America's Big Stick: The Convair B-36
She was the largest piston-engined aircraft ever mass-produced. She carried a crew of 15, sported 12 20mm cannons in 6 remote-controlled retractable turrets and 4 more in fixed nose and tail positions, carried 86,000 pounds of bombs (more than 10 times that of the legendary B-17 Flying Fortress of WWII). She could also carry the Mk-17 hydrogen bomb, and until the appearance of the B-52, was the only one that could.
She was powered by 6 propeller engines reverse-mounted in a pusher arrangement and 4 turbojet engines on her enormous 230-foot wingspan to altitudes of over 40,000 feet and a top speed of 418 MPH.
In her 10 years of service, she was the Strategic Air Command's largest intercontinental nuclear bomber. She never dropped a bomb or fired a shot in anger...she didn't have to, just her constant presence in the skies was enough to keep our enemies at home and the cold war cold.
Maybe that's why they called her "The Peacemaker."
First, A Little History
It was 1941, Hitler's Germany was running amuck all over Europe: Poland, France, The Netherlands all had fallen and England was in a fight for survival.
Here in the U.S., the Roosevelt administration was looking at the very real possibility of having to face both the Nazi juggernaut AND Japanese aggression alone.
Most military strategists (including Japan's Yamamoto) knew Japan, with precious few natural resources and almost totally dependent upon imports of fuel and steel, while presenting a real threat, would never be able to sustain any real momentum. The resources obtained from their conquests to date would take time to develop and incorporate into their war effort, and most did not believe Japan had any serious plans for attacking the U.S. in the near future, at any rate.
Yamamoto had told his superiors when planning the attack on Pearl Harbor, " I will run wild for six months. After which, I can guarantee nothing." A statement unknown to the west in 1941, but confirmation of the conventional wisdom of the time
It didn't take a genius to figure out that once England fell, it wouldn't be long before America was in Hitler's gunsights. Intelligence indicated the Nazis were actively planning to attack the North American Continent once England was out of the way.
They were developing intercontinental bombers and what was at the time the largest transport aircraft ever built.
The German Navy was also expanding: Bismark was just the first of Germany's Super-Battleships to launch, there were more planned. The firepower these ships could bring to bear for coastal bombardment was truly frightening. The U-boat fleet was growing daily and larger, more capable boats were in the offing, making what was already the most formidable threat to shipping nearly invincible.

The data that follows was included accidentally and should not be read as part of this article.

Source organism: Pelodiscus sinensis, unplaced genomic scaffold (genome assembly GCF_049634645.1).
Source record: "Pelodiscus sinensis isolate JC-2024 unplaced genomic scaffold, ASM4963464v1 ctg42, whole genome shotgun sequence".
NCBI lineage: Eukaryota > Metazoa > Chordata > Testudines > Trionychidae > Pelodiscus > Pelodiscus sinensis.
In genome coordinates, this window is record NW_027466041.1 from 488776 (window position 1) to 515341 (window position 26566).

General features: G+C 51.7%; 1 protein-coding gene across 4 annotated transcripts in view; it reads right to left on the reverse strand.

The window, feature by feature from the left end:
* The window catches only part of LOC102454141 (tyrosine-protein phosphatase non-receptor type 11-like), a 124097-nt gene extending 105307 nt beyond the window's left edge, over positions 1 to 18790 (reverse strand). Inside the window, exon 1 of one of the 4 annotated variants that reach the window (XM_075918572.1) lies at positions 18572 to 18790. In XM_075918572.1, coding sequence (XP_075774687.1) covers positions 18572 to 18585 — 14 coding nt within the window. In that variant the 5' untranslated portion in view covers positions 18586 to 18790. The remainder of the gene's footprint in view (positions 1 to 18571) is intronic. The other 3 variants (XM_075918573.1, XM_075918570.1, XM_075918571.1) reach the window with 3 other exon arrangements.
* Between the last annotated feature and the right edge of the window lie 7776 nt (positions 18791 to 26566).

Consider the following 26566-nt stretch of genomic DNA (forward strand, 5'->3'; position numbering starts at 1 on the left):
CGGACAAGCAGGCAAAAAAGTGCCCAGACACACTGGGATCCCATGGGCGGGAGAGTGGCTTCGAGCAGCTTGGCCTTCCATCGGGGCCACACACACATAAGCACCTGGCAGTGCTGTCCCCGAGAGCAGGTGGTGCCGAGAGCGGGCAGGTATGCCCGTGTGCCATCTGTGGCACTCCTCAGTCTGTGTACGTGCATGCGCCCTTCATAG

But the two most frightening prospects of war with Germany were reports of planned aircraft carriers....and an atomic bomb project.
If England fell in 1941, as some analysts believed she would, Germany could be ready to strike the United States by late 1943 or early 1944.
Little wonder then that, contrary to most conspiracy theorists, the Roosevelt Administration was pursuing policies designed to take America to war in Europe while maintaining a policy of containment against Japan in the Pacific.
In their eyes, while Japan was a formidable force, Germany was the ultimate threat to America, and America was woefully unprepared to meet that threat.
With things as they appeared in early 1941, the US Army Air Corp (USAAC) issued it's original specs for what would ultimately become the B-36.
The Air Corp needed a bomber that could reach Germany or Japan from bases in the Continental United States. To that end, the original specs called for a 275 mph cruising speed, a service ceiling of 45,000 feet, and a maximum range of 12,000 miles.
These specs, however, proved to be beyond the capabilities of existing technology and the USAAC reduced their requirements in August 1941 to a 10,000-mile range, ceiling of 40,000 feet, and cruising speed of between 240 and 300 mph.
Boeing and Consolidated (Consolidated-Vultee, or Convair after 1943) were the only contractors to respond. Consolidated won the brief design competition and was given a development contract in October 1941 for the XB-36.